Taking place between 9 and 25 February, the event will pose a number of challenges, said GAP. According to Gna Chung, Chief Executive of GAP, one of the biggest issues for those who have travelled to the area and then need medical assistance is the language barrier. All of the native nursing staff will speak Korean, whilst nursing support after admission will be low due to lack of man power, he asserted. Chung highlighted how GAP plans to deal with these issues: “We will establish GAP satellite offices at two tertiary hospitals, GangNeung Asan Hospital and Wonju Severance Hospital, where our staff can be called on to assist – providing the necessary local language skills as well as assessing the level of nursing support that may be needed. These will be supported by our medical staff.”
GAP also noted that whilst Southern Korean hospital standards are on a par with western ones, the increased number of visitors during the Olympics could mean that the infrastructure may not be able to cope. Some of the more remote locations also pose a logistical challenge, but GAP said that in preparation, it visited all levels of medical facilities and produced an information pack for use by all IAG Partners in an effort to spread the workload utilising the most appropriate facility and transportation options.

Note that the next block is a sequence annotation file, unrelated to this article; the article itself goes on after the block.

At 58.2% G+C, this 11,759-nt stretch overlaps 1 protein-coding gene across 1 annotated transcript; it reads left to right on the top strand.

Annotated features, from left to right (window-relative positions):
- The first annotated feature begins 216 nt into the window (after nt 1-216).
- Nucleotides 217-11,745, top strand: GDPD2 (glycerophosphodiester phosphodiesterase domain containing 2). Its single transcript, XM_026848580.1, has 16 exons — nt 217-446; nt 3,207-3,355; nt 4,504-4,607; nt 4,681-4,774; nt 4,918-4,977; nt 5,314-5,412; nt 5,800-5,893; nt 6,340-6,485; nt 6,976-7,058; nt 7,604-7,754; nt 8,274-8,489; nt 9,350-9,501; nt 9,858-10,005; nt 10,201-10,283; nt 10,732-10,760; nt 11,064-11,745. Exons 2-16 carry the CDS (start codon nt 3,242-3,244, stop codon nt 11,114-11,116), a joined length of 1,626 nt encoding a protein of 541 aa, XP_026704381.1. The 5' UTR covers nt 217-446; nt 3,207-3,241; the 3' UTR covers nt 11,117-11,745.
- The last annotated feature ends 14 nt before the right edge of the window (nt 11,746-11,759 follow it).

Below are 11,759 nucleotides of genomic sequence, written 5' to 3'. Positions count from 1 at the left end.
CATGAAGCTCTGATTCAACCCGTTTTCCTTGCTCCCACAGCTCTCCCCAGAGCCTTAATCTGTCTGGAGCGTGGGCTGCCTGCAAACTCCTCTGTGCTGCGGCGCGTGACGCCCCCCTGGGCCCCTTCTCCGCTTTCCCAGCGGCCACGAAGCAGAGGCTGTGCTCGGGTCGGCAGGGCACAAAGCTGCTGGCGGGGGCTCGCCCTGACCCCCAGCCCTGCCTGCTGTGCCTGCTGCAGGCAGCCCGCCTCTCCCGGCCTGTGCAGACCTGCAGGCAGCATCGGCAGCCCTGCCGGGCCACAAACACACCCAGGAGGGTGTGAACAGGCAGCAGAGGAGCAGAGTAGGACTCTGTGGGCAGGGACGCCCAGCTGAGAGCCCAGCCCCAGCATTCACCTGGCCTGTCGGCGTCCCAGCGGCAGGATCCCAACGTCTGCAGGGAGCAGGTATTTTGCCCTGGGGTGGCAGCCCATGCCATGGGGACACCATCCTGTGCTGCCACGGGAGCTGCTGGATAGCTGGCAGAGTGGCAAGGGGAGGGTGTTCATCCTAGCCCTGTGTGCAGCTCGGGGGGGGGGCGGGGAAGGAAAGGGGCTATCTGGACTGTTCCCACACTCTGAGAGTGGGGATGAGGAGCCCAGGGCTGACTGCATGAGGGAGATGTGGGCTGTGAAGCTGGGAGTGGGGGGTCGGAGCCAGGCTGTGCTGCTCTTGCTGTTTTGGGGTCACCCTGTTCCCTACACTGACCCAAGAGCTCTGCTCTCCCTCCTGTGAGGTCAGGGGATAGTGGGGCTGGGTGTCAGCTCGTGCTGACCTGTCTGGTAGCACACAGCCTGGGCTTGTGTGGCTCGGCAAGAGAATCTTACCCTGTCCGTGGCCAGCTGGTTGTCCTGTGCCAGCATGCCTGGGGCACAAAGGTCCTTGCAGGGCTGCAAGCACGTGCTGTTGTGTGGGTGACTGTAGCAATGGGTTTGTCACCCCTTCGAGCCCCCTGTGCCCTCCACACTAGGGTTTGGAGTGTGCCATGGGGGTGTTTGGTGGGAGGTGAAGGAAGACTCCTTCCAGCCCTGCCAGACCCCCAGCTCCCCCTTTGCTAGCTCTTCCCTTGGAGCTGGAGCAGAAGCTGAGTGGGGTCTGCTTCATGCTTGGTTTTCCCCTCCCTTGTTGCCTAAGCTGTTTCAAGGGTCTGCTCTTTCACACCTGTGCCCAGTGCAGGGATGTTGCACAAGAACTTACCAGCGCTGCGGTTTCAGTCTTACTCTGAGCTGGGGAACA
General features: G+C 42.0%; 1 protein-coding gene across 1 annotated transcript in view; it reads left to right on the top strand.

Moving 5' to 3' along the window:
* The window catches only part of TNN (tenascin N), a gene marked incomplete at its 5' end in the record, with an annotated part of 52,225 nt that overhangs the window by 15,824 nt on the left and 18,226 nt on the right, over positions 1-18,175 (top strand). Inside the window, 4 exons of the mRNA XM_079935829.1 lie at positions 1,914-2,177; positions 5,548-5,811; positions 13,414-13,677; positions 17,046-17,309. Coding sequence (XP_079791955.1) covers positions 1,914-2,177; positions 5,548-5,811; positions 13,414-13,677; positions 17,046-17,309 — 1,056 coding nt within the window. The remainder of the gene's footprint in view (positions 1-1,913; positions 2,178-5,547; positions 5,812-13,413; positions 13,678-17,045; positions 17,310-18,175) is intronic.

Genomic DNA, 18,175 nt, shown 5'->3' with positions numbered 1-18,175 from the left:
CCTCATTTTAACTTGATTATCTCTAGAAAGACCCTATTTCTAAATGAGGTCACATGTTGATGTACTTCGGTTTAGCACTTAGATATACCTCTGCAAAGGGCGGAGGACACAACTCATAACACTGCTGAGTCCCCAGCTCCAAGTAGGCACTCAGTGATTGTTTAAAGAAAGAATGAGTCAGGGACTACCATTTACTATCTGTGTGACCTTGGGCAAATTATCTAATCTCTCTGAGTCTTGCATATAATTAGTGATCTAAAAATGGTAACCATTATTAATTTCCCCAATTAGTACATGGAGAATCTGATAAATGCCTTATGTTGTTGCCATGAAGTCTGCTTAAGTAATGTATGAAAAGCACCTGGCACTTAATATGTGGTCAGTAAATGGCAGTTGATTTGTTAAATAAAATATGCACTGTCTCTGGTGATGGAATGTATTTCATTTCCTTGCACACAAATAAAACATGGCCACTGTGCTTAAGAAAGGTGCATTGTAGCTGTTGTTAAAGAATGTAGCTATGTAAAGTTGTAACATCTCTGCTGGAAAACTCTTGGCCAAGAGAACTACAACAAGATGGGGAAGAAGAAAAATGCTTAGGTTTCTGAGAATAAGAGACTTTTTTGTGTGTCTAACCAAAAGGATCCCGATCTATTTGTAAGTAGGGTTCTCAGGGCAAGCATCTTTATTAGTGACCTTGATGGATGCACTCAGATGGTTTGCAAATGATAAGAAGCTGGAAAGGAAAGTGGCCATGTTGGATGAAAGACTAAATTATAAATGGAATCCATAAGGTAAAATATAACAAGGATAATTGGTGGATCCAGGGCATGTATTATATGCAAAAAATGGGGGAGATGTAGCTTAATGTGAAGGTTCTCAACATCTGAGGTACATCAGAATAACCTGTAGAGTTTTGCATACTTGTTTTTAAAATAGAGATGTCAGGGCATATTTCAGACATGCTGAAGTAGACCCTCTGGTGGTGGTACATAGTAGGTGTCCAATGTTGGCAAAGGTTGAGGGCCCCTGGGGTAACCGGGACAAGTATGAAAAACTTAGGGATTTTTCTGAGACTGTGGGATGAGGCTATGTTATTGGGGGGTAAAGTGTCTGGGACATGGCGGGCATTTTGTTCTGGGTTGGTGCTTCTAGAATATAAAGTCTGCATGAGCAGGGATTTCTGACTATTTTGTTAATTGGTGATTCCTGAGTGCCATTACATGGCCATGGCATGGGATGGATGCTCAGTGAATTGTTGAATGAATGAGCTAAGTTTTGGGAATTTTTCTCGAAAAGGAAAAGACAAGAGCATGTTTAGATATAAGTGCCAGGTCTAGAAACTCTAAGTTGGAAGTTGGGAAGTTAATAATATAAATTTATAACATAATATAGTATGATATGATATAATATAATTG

Cécile Hermetz, General Manager at the IAG states: “Global Assistance Partners has already established a reputation within the IAG for the quality of service they provide. With IAG Partners, across the globe, having many travellers to cater for in this period, GAPs preparation and plans are important to ensure that this high quality is maintained during such an important event.”